Are Energy Drinks Healthy? Understand Their Risks & Benefits

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When it comes to energy drinks, “healthy” is in the eyes — and taste buds — of consumers, researchers and health care professionals.

There’s no broad definition for “healthy” in the context of caffeinated energy drinks, which are especially popular among teens and young adults. So, whether healthy energy drinks really exist depends on who’s using the word “healthy.”

In general, though, it’s safe to say that some energy drinks are healthier than others. But it’s up for debate as to whether any energy drink is truly healthy.

Are Energy Drinks Healthy?

What are drawbacks of energy drinks?

An energy drink is a beverage, typically in a can, that often contains a generous amount of caffeine, added sugars and other additives, along with legal stimulants such as guarana, taurine and L-carnitine, according to the federal Centers for Disease Control and Prevention (CDC).

“On their own, these ingredients [like guarana and taurine] may have some health benefits — like supporting brain and heart health, improved energy and focus and antioxidant and anti-inflammatory benefits — but when you combine them with the additional caffeine and added sugars in an energy drink, it can be a recipe for disaster,” registered dietitian Amber Sommer is quoted as saying in a Cleveland Clinic blog post.

On the positive side, energy drinks boost alertness, attention and energy. Furthermore, the Mayo Clinic points out, some energy drinks contain beneficial vitamins, minerals and amino acids.

But the same drinks can contribute to higher blood pressure, heart rates and breathing rates. In fact, the CDC says, the stimulants in these drinks can harm the nervous system. In addition, frequent consumption of sugar-filled energy drinks might heighten the risk of obesity and type 2 diabetes.

Possible side effects of energy drinks include:

Due to the potential harm, the American Academy of Pediatrics and the American Academy of Family Physicians recommend that kids steer clear of energy drinks. In fact, the family physicians’ group is pushing for a federal ban on the sale of energy drinks to people under 18.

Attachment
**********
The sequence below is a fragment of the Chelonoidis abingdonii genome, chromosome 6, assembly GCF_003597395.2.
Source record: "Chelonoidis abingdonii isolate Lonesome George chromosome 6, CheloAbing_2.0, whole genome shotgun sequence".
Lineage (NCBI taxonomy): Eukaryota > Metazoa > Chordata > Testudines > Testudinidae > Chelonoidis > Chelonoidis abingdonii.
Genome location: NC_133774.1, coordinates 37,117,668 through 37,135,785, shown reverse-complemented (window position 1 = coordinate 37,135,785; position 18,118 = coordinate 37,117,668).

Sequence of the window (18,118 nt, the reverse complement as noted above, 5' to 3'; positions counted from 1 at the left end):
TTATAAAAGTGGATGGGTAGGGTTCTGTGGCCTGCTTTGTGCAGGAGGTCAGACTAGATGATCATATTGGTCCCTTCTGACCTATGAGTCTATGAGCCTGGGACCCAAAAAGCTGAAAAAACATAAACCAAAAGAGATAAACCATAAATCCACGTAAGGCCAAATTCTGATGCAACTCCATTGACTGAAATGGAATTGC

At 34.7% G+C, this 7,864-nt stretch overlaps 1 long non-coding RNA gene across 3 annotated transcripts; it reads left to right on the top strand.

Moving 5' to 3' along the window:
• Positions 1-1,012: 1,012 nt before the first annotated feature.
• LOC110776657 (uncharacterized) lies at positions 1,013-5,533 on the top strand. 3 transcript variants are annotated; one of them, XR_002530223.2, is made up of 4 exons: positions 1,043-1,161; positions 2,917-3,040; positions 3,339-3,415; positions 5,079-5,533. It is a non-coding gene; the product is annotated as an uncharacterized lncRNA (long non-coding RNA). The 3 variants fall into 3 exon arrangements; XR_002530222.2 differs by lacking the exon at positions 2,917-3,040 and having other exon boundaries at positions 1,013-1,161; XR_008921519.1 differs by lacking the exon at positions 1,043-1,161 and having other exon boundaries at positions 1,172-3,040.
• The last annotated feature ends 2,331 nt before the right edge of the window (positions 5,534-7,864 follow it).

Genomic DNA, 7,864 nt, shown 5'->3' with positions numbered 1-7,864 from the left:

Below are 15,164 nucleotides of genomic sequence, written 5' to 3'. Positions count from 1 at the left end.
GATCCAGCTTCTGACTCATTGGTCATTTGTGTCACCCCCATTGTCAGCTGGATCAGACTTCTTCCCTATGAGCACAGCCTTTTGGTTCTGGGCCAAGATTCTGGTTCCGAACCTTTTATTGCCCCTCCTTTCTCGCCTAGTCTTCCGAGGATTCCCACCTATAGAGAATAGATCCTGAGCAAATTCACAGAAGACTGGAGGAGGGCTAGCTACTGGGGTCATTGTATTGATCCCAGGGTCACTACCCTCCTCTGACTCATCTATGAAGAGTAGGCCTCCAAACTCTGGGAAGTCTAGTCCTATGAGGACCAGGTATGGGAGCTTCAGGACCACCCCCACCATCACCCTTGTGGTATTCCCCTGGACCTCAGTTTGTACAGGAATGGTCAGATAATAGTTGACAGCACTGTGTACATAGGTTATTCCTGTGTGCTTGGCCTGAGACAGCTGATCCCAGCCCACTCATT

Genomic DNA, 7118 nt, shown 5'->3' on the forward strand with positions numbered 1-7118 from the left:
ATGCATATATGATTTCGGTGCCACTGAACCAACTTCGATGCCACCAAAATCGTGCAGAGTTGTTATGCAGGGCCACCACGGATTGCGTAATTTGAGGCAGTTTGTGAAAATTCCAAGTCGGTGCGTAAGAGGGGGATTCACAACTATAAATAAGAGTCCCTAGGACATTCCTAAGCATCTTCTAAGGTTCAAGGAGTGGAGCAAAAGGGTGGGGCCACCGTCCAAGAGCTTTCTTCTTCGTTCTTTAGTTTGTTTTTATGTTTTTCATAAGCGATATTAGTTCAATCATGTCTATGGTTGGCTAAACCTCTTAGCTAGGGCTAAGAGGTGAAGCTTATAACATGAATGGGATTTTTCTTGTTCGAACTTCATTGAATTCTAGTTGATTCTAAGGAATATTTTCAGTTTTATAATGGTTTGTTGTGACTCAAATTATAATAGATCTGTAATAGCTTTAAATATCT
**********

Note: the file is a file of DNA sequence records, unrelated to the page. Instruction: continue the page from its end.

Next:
Are there healthy energy drinks?

While energy drinks don’t fall into the same health category as, say, low-fat milk, fruit juice or green tea, they “aren’t all that bad” when consumed in moderation, according to the Mayo Clinic. Still, as Ohio State University’s Wexner Medical Center notes, many energy drinks that may claim to be healthy can still present health risks.

To drink up the healthier aspects of energy drinks, experts suggest consuming ones with little to no sugar and with a relatively low amount of caffeine.

“Sugar-free energy drinks are purported to be healthier, but not enough research exists showing that they are truly healthy,” says the Franciscan Missionaries of Our Lady Health System.

Be aware that some “healthy” energy drinks still contain added sugar in the form of organic cane sugar or honey instead of glucose or high fructose corn syrup, Wexner says. Even without added sugar, some energy drinks contain artificial sweeteners, stevia, sugar alcohols and monk fruit extract, all of which can trigger harmful side effects in some people, the hospital says.

According to the National Center for Complementary and Integrative Health, a 16-ounce energy drink may contain 54 to 62 grams of added sugar. That exceeds the maximum amount of added sugar recommended for an entire day.

What are the pros of energy drinks?

As you’d expect, the American Beverage Association, a trade group whose members include makers of energy drinks, defends these beverages.

The trade group focuses, for instance, on the caffeine comparison between energy drinks and coffee.

A typical 16-ounce energy drink contains 160 mg of caffeine, the beverage association says, while a typical 16-ounce cup of coffee purchased at a coffee shop contains 330 mg of caffeine.

The U.S. Food and Drug Administration (FDA) puts the caffeine range for a 16-ounce energy drink at 80 to 500 mg. By comparison, a typical 16-ounce cup of coffee contains 160 to 200 mg of caffeine, according to the FDA.

The FDA recommends that a healthy adult consume no more than 400 mg of caffeine day.

The beverage association also emphasizes that:

  • Energy drinks are available with and without sugar and calories. For those that contain sugar, the level is roughly equivalent to the amount in other sugar-sweetened beverages.
  • Energy drink manufacturers recommend that children, pregnant people and breastfeeding people not consume energy drinks. The same goes for people who are sensitive to caffeine.
  • The FDA regulates energy drinks and their ingredients.
  • The association’s members go beyond federal labeling and marketing requirements by following the group’s guidelines.

“Energy drinks are functional beverages that can be enjoyed by a range of people,” says the association. “For some, they serve as a morning pick-me-up in place of coffee. For others, they are one more beverage choice that may be enjoyed for variety, caffeine or simply taste.”


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